OF ENGLISH AT HANOI OPEN UNIVERSITY.............................................38
1. Some common mistakes made by first-year students of English at
Hanoi Open University ................................................................................. 38
1.1. Using To and Toward for Places........................................................ 39
1.2. Using In and Into, On and Onto ........................................................ 40
1.3. Some other common mistakes ............................................................ 42
2. Findings and implication .......................................................................... 44
PART III - CONCLUSION.......................................................................... 47
REFERENCE
APPENDIX


Graduation Paper

PART I: INTRODUCTION
1. Rationale of the study
My passion for English has been along with me since I was a secondary
student. At first, studying English seemed to be not very interesting to me due
to the fact that English grammar and pronunciation are too difficult. At that
time, I started to listen to English songs but I couldn’t sing along the whole
lyrics. However, studying English helped me understand the meaning of the
songs and those lyrics that I was singing. After that, I was passionate about
English. After graduating from high school, I passed the entrance examination
of Faculty of English – Hanoi Open University. During four years studying
English at university, I have studied many subjects which make me realize
that English is much more complicated than I ever thought before. However,
English grammar is the part that I always focus on and spend most of my time
on.
Preposition is one of the most essential parts in English grammar.
Because prepositions can be seen in every phrase and every sentence in
English. Additionally, there are many kinds of preposition which is a problem
for students of English to master them. Among them, prepositions of direction
is seemed to be a very important kind. There are a lot of reference books and
materials related to preposition but not many of them is about prepositions of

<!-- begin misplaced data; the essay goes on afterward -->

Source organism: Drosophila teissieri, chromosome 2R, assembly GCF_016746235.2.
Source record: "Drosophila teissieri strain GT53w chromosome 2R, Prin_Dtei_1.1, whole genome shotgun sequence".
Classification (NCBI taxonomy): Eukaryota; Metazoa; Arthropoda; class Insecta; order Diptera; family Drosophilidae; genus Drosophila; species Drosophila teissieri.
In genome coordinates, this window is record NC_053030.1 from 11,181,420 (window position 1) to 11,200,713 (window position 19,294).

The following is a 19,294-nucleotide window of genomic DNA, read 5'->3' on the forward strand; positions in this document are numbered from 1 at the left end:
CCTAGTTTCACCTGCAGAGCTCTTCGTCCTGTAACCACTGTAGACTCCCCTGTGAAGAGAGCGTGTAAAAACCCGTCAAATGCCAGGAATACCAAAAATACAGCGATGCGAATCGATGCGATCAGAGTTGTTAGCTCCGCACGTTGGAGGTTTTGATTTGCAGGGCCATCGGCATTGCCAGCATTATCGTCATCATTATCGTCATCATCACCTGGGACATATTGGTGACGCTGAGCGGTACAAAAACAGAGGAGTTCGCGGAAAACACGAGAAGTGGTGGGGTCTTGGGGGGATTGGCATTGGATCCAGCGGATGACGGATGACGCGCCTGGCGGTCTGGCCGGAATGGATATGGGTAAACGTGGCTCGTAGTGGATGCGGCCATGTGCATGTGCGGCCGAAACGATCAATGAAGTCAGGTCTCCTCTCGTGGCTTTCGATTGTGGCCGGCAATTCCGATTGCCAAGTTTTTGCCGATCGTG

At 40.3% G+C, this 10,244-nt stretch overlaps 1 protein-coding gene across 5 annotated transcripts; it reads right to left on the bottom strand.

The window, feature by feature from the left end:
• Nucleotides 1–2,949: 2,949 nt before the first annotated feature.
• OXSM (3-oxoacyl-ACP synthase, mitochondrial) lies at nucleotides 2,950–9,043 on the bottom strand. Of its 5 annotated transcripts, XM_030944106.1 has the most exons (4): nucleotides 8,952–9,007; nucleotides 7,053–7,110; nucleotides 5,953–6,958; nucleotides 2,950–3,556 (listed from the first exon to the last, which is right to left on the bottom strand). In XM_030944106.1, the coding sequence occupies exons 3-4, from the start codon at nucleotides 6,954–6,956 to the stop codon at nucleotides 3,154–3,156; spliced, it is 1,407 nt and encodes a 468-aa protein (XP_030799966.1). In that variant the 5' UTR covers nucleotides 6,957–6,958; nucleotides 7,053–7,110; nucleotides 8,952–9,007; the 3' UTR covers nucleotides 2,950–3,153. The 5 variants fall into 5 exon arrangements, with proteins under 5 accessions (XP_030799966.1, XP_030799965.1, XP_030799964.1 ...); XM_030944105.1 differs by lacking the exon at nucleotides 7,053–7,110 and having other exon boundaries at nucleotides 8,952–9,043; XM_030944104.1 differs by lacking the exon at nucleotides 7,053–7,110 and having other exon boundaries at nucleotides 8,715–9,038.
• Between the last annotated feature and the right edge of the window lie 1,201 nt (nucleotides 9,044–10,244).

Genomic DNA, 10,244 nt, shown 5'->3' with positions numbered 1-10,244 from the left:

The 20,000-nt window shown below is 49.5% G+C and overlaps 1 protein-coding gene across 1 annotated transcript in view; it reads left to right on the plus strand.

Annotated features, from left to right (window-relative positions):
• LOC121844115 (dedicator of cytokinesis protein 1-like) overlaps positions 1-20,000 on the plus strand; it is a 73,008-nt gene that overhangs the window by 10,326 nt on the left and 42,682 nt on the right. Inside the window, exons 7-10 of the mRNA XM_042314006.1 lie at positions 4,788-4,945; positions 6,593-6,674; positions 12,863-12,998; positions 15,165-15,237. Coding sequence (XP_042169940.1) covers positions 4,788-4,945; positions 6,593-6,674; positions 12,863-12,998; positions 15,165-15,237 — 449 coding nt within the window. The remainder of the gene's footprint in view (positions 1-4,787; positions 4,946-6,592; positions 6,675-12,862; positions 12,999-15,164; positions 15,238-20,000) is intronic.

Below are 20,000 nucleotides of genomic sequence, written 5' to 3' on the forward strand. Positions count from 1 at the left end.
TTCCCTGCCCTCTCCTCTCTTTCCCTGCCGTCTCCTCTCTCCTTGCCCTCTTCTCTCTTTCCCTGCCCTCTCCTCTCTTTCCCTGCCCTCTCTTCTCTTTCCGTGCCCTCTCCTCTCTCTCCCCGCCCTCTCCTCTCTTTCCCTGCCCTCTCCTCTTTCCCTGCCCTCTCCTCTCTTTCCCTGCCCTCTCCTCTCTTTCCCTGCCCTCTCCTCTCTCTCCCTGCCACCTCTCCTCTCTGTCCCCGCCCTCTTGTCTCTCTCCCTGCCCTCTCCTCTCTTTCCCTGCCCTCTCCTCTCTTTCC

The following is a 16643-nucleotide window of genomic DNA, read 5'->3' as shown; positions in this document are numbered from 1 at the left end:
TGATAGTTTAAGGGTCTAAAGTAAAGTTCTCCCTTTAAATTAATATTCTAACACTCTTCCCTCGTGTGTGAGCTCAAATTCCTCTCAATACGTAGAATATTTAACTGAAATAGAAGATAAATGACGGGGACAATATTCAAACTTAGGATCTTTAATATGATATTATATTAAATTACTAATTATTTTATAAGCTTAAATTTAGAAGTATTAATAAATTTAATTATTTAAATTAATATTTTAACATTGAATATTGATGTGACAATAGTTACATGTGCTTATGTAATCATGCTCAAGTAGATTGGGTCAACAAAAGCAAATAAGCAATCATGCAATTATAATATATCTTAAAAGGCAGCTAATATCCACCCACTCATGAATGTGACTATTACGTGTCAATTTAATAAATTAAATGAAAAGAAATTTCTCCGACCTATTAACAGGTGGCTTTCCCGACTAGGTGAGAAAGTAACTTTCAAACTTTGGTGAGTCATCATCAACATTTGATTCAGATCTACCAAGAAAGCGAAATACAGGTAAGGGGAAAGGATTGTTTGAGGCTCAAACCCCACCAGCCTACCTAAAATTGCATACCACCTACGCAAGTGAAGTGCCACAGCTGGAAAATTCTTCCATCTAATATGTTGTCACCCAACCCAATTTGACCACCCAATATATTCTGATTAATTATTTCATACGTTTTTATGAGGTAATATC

direction. Moreover, many students of English often make mistakes when
using them too. Therefore, I decided to conduct a study related to them named
“A study on English prepositions of direction and common mistakes made by
first-year students of English at Hanoi Open University” in order to give an
overview of preposition and prepositions of direction, point out some
common mistakes and suggest solutions.

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2. Aims of the study
• Giving an overview of English prepositions and their subclasses. In
particular, prepositions of direction
• Pointing out the usages of typical prepositions of direction
• Investigating common mistakes made by first-year students at Faculty
of English, Hanoi Open University in using English prepositions of
direction and suggesting solutions.
3. Scope of the study
There are many kinds of prepositions so that mastering it is not easy. I
am fully aware that my graduation thesis cannot cover all aspects of
prepositions in English . Therefore, I focus on preposition of direction with
some typical aspects relating to them such as overview on English
prepositions especially prepositions of direction as well as common mistakes
made by first-year students of English at Hanoi Open University.
4. Research questions
• What is preposition?
• What are the characteristics and usages of English prepositions of
direction?
• What are some common mistakes made by first-year students of English
at Hanoi Open University?
5. Methods of the study
In order to gain the mentioned aims of the study, I try my best to collect